Sorry, Harvard Basketball Is Definitely An Underdog

Mighty Harvard isn't used to having long-shot status in, well, too much of anything. Here's why the Crimson are still underdogs in the NCAA Tournament, even against all the clamor to the contrary.

Photo via AP

Photo via AP

When Harvard beat Cincinnati on Thursday, the win prolonged a streak of seven straight NCAA Tournaments in which a 12 seed has upset a 5 seed to advance to the Round of 32. 

In fact, since the NCAA Tournament field expanded to 64 teams in 1985 (now 68), a 12 seed has recorded a first-round victory in 27 of those 30 years. And in light of two more victories on Thursday, the seed’s sustained success even has some calling for the end of the “underdog” label being applied to 12 seeds at all.

Let’s all make a pact, OK? Blood oath. For the rest of time, there is no such thing as an underdog. Sure, there are teams with more talent than others. Chances are good that North Dakota State or Harvard won’t send five players to the NBA. They might not even send one.

They don’t play in powerhouse conferences, and you won’t see them on national TV until March almost every year. These teams we insist on calling mid-majors get no recognition during the first five months of college basketball season. Then for a week they become our obsession, and cost us all $1 billion.

But really, we shouldn’t be surprised when they pull off an “upset.” In fact, we shouldn’t even really call it an upset. Since 1985, 43 12-seeds have won their round-of-64 games in the NCAA tournament. Nineteen of those 43 No. 12′s have won their first game since 2004, and seven have won in the past three years.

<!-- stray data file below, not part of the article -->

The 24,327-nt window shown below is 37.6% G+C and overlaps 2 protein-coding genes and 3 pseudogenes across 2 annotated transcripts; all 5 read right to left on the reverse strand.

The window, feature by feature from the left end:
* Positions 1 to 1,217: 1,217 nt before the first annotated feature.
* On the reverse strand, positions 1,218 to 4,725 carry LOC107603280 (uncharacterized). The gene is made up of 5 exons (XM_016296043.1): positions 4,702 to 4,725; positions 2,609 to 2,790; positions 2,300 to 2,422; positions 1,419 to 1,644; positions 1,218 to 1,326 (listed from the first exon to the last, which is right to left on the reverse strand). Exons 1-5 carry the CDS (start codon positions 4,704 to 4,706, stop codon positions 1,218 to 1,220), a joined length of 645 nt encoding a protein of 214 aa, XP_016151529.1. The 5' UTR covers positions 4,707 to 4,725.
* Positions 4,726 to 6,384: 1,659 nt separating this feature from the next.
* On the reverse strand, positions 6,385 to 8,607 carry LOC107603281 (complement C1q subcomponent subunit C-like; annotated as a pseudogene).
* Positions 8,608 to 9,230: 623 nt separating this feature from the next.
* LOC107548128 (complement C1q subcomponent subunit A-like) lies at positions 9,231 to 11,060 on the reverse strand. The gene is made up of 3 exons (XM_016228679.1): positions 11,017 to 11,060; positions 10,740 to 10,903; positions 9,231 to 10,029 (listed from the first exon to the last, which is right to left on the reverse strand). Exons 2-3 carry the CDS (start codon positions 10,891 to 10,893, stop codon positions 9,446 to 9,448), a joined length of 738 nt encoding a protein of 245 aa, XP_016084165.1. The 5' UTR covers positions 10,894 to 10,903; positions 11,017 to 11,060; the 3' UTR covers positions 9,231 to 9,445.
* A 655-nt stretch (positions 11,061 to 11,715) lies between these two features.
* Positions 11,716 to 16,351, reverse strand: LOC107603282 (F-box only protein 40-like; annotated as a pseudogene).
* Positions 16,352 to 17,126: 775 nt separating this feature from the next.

Seven out of 12. That’s what those nerds at Harvard call a majority.

Has the 12 seed become a disproportionately strong tournament team given its pre-tournament evaluation? Not really, as it turns out. While 12 seeds have been remarkably consistent knocking off five seeds on a yearly basis, they’ve won the same number of first-round games as 11 seeds and have fared worse in the tournament overall. (11 seeds have an all-time tournament record of 69-136, while 12 seeds are 67-137 since 1985.)

But while 12 seeds do not win more games than the teams seeded just ahead of them, they have had considerably more tournament success than the teams slated behind them. 13th-seeded teams have won just over 20 percent of their games compared with the 33 percent mark of the 12 seed. However, considering 12 seeds have lost twice as many games as they’ve won in the NCAA Tournament, it seems appropriate to continue to grant them underdog status.

What does all of this tell us about Harvard’s chance of making a deep tournament run? If history is any indication, the Crimson’s chances of advancing to the Sweet 16 are similar to their pre-tournament odds of beating Cincinnati. In fact, 12 seeds that have advanced to the Round of 32 have beaten the winner of the “4-13” matchup more than 45 percent of the time (20-44). However, 12 seeds are 8-3 when playing against the 13 seed, but Harvard received no such luck as 4th-seeded Michigan State defeated 13th-seeded Delaware.

Unsurprisingly, 12 seeds have had far less success against four seeds, pulling off the upset 36 percent (12-33) of the time. If past results are an indicator, Harvard has proven its merits with its opening-round victory and has similar odds of beating Michigan State. (For what it’s worth, the Massey Index, which uses a number of factors to create an algorithm that predicts game outcomes, estimates Harvard has a 26 percent chance of winning their next game.)

Beyond the Sweet 16, however, things appear especially bleak, as 12 seeds are 1-20 against all other seeds (and 0-19 against one seeds) with Missouri the lone 12 seed to advance to the Elite Eight more than a decade ago.

So despite the clamor against treating the Crimson like any other potential bracket-buster, mighty Harvard—an upstart 12 seed—remains an underdog. Should they beat Michigan State on Saturday and continue on against the odds, they should still be treated as such.